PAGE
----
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TCF Financial defends growing capital levels as analysts press for a draw-down


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TCF Financial defends growing capital levels as analysts press for a draw-down

TCF Financial Corp.will continue to protect its capital levels in order to prepare for organic andstrategic opportunities, management said during the bank's second-quarter earningscall July 22.

TCF Financial reported net income available to common stockholdersof $52.8 million for the second quarter, compared to $47.4 million a year ago and$43.2 million a quarter ago. Diluted EPS was 31 cents for the second quarter, comparedto 29 cents a year ago and 26 cents a quarter ago.

Management's plans for the bank's growing capital level werea focus of the call. Executives said they are comfortable with the bank's capitallevels, even as analysts pressed about opportunities to lower them. The bank's commonequity Tier 1 capital ratio, or CET1, ratiogrew to 10.16% for the second quarter, up from 9.98% the quarter prior. The bankdeclared a 7.5 cent dividend on common stock July 20, keeping it at the same levelas it had in October 2015.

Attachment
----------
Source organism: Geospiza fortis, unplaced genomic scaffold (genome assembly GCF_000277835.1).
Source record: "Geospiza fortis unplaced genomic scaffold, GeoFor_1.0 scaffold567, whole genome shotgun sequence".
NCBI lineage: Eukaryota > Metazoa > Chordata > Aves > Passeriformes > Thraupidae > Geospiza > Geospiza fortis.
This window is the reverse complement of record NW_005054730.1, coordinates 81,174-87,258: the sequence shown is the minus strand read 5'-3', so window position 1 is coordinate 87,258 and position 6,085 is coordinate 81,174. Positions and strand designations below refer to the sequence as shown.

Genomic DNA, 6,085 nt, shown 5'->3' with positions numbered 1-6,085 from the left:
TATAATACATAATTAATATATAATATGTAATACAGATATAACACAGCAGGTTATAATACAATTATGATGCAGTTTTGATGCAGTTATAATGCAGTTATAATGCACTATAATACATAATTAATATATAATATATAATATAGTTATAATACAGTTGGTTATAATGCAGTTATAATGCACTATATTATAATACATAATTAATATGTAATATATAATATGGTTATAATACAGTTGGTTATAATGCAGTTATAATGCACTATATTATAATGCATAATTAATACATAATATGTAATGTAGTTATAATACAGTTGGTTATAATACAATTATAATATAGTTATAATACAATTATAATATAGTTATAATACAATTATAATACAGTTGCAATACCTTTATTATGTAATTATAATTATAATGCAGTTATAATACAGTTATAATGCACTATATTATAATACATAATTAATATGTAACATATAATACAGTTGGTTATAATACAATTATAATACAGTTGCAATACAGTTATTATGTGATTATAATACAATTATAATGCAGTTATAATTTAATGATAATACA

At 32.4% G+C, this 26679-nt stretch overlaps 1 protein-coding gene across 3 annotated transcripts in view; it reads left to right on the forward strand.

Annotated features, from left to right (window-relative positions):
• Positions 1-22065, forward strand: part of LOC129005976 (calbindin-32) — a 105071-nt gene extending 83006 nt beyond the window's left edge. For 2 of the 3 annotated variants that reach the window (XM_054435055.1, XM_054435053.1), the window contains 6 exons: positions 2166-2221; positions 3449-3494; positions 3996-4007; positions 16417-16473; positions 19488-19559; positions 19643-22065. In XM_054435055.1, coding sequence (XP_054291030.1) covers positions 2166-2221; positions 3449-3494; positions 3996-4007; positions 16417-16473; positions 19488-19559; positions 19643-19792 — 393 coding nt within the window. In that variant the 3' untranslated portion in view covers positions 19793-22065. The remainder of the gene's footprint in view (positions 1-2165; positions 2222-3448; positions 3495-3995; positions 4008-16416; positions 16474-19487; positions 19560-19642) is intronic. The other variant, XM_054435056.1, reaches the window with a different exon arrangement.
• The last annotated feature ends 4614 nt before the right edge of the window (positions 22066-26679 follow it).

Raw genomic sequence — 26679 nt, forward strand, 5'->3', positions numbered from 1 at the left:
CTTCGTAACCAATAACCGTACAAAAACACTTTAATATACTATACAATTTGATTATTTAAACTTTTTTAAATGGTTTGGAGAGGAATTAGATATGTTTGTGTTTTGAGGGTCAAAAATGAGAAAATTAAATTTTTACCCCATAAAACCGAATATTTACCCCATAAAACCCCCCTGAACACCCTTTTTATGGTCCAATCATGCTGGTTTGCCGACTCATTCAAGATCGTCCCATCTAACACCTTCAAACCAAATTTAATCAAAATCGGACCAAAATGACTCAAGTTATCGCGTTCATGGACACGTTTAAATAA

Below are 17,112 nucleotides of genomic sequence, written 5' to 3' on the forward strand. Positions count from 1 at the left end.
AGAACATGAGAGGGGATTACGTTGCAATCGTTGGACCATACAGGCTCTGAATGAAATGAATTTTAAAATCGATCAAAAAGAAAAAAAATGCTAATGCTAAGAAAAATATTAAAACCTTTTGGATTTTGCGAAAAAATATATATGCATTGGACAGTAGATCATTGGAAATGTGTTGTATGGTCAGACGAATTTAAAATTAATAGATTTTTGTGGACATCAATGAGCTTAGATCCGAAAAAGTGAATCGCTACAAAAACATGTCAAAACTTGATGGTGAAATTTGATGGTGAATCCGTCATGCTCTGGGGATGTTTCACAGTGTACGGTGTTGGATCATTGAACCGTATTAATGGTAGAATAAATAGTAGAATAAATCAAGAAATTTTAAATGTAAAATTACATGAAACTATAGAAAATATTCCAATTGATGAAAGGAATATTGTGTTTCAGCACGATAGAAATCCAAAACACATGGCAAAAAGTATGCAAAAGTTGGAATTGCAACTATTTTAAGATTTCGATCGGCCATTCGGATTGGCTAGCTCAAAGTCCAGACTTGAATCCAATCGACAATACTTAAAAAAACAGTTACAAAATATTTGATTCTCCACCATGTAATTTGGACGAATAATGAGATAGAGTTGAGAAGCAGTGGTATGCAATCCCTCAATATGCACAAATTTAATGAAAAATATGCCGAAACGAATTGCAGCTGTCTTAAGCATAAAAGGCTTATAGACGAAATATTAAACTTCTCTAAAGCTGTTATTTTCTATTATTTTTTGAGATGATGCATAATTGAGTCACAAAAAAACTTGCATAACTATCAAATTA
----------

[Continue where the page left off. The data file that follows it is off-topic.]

President and CEO Craig Dahl said capital levels will remainwhere they are as long as there are profitable growth activities available to thebank and that TCF Financial's transition to an asset generator has required morecapital. If those opportunities disappeared, management would re-evaluate thoselevels and weigh options including a dividend, buyback or other corporate developmentopportunities.

"We still think that there are profitable opportunities,profitable asset growth opportunities out there, either through organic or throughcorporate development. And until we stop seeing those, we really don't want to tradecapital for something else," he said.

The chief executive said the bank has not ruled out acquisitionsas an option. He said the bank is interested in those prospects but has yet to find"the right opportunity." When pressed, he specified the bank would lookfor opportunities for asset acquisition in the short run, but would not rule outbuying a depository in the long run.